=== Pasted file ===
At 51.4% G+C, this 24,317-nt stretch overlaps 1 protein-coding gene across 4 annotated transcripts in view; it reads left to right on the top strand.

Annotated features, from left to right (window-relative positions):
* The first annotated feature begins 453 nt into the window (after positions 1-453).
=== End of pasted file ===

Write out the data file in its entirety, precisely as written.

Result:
At 51.4% G+C, this 24,317-nt stretch overlaps 1 protein-coding gene across 4 annotated transcripts in view; it reads left to right on the top strand.

Annotated features, from left to right (window-relative positions):
* The first annotated feature begins 453 nt into the window (after positions 1-453).